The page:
Tourism Minister Catherine Martin said she was confident the anomalies surrounding the reopening of nightclubs and concert halls will be resolved within the next 24 hours.
Ms Martin said she is engaging closely with the hospitality industry to give them comprehensive advice so that the reopening of the premises – as well as further easing of restrictions in restaurants, pubs and hotels – can take place on October 22.
Government officials met with hospitality industry officials on Wednesday afternoon to discuss anomalies ahead of further easing of restrictions from Friday, including the reopening of nightclubs.
Representatives of the Restaurateurs Association, the Hotel Federation and the two publicans associations met at 3 p.m. officials from the Tourism Department and the Business Department.
Speaking at an event at the Epic Museum in Dublin, Ms Martin said:
“My message to those who are involved, to the promoters, to the venues and to the musicians, is to support us for another 24 hours. I am convinced that we will have a solution.
Ms Martin said when the number of Covid-19 cases started to go in the wrong direction and Nphet’s letter arrived on Monday evening, it resulted in some changes in reopening plans.
“I am very aware of the needs of this industry and I am solution oriented. With the officials of the ministry, we collaborated a lot with the sector ”, she declared.
She said nightclubs are reopening without antigen testing and at 100% capacity.
She said people wouldn’t have to wear masks to dance or drink.
“We’re working on the guidelines on everything else with the industry. This engagement occurs with the night economy sector.
When asked if she accepts responsibility for the anomalies that have arisen, she replied that “every twist in this pandemic, especially every opening hour, there seems to be complications.”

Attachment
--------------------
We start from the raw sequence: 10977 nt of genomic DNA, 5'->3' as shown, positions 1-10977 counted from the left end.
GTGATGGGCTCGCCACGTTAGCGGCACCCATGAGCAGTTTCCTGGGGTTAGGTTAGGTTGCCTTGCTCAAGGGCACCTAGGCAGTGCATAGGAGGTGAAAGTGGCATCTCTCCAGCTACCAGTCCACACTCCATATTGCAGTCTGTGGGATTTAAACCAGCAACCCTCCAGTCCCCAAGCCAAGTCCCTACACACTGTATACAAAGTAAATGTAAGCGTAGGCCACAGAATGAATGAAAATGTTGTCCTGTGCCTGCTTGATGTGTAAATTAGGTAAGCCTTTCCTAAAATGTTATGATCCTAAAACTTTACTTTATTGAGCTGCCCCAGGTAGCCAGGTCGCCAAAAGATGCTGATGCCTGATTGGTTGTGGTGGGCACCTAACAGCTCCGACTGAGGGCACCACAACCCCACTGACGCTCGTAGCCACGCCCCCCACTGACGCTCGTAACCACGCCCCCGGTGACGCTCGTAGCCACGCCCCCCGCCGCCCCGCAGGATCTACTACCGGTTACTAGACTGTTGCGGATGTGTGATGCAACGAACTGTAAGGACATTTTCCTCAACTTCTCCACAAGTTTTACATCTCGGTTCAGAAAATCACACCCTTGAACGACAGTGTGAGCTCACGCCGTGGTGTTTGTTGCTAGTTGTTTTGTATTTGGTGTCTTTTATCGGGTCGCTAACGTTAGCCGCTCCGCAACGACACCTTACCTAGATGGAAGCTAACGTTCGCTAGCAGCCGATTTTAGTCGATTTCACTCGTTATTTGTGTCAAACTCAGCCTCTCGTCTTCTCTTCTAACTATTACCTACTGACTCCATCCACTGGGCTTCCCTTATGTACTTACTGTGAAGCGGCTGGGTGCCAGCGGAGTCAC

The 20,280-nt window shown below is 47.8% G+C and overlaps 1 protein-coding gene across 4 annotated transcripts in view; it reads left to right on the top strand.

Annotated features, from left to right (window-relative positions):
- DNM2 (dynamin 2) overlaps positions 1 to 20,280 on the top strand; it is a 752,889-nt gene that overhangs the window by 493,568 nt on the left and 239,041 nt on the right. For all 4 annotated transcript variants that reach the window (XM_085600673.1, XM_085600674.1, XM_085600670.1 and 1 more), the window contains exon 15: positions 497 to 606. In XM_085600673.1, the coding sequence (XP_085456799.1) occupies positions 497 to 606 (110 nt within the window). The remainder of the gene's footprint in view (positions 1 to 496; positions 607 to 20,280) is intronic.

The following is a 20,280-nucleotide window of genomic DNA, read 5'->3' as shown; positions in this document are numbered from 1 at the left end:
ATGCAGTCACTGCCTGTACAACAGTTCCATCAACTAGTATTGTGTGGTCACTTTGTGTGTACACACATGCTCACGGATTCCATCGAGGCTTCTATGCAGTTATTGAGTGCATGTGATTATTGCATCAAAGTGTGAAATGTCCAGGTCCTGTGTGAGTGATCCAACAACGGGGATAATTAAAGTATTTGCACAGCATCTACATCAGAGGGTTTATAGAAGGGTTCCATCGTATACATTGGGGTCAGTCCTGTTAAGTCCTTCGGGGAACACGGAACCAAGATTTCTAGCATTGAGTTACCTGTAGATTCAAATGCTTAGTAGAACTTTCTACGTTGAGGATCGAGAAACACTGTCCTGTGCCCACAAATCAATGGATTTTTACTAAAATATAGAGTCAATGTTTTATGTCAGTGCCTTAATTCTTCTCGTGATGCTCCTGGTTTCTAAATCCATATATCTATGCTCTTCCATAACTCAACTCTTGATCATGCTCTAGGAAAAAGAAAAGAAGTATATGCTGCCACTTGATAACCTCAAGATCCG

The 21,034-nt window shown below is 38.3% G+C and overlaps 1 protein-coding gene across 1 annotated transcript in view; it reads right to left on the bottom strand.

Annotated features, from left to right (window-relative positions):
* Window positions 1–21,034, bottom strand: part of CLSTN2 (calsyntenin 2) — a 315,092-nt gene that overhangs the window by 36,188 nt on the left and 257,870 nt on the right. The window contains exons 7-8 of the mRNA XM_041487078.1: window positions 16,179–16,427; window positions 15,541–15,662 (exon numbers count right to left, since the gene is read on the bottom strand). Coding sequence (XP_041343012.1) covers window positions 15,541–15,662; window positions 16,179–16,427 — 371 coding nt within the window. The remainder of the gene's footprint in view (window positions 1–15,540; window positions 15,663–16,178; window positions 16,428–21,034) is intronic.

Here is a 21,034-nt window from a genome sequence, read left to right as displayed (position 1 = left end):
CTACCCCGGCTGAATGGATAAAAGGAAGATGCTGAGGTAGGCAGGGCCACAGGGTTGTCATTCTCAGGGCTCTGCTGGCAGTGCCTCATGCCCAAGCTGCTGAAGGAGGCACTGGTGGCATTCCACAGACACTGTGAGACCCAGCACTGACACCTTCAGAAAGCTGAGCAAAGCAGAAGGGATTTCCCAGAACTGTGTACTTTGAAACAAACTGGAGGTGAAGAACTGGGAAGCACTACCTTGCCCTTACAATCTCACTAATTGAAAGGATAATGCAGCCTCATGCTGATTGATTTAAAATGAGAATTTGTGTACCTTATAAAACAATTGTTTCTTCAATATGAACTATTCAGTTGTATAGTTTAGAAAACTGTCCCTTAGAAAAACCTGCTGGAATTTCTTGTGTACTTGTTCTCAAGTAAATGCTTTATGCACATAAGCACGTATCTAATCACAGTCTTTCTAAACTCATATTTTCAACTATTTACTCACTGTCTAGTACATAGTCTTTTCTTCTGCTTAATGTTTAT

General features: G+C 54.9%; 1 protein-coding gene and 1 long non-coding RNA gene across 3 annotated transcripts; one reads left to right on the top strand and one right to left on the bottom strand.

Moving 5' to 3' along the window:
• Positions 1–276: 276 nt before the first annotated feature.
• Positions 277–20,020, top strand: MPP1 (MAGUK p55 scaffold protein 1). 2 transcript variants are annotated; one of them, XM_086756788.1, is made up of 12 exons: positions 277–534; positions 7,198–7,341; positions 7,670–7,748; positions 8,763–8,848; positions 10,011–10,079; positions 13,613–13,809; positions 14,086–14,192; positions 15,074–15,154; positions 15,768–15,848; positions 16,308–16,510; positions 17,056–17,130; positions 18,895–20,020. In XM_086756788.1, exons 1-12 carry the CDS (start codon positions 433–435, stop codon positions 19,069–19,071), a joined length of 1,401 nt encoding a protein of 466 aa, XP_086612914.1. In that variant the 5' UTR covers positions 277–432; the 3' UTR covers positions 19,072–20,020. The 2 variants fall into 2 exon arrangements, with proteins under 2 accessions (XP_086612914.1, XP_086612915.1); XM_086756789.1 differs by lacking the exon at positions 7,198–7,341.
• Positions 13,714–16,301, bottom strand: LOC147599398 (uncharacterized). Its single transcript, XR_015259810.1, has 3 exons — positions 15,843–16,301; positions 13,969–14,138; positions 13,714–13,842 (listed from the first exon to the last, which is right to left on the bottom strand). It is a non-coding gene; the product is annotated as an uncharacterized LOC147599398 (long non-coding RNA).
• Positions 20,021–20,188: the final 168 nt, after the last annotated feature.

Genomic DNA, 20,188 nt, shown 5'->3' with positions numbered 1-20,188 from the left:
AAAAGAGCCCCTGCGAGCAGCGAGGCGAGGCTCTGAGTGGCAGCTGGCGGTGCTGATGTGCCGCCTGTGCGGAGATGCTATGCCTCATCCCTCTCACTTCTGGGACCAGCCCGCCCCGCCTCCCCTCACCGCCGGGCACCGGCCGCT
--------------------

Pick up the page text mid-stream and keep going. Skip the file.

Adrian Cummins, chief executive of the Restaurant Association, said Wednesday that several anomalies resulted from the decision. He reported a situation where a restaurant would not be able to host a reception because there was a maximum of ten people per table.
“A hotel down the street might have a black tie dinner, for example, with 100 people attending, but restaurants don’t know if they would be allowed to do the same, with ten tables with a maximum of 10 people at each table. “
“Sense of the point of view”
Meanwhile, Taoiseach Micheál Martin called for a “sense of perspective” in the debate over the country’s continued reopening by promising that outstanding concerns about the operation of nightclubs would be resolved.
Speaking outside government buildings on Wednesday morning, Mr Martin also said he would request more regular compliance reports on the use of Covid-19 vaccination certificates by businesses.
Asked about criticism of the lack of clarity, Mr Martin said:
“To be honest, my main concern is to protect public health and to protect the safety and lives of people, and we need to get a sense of the perspective in the debate.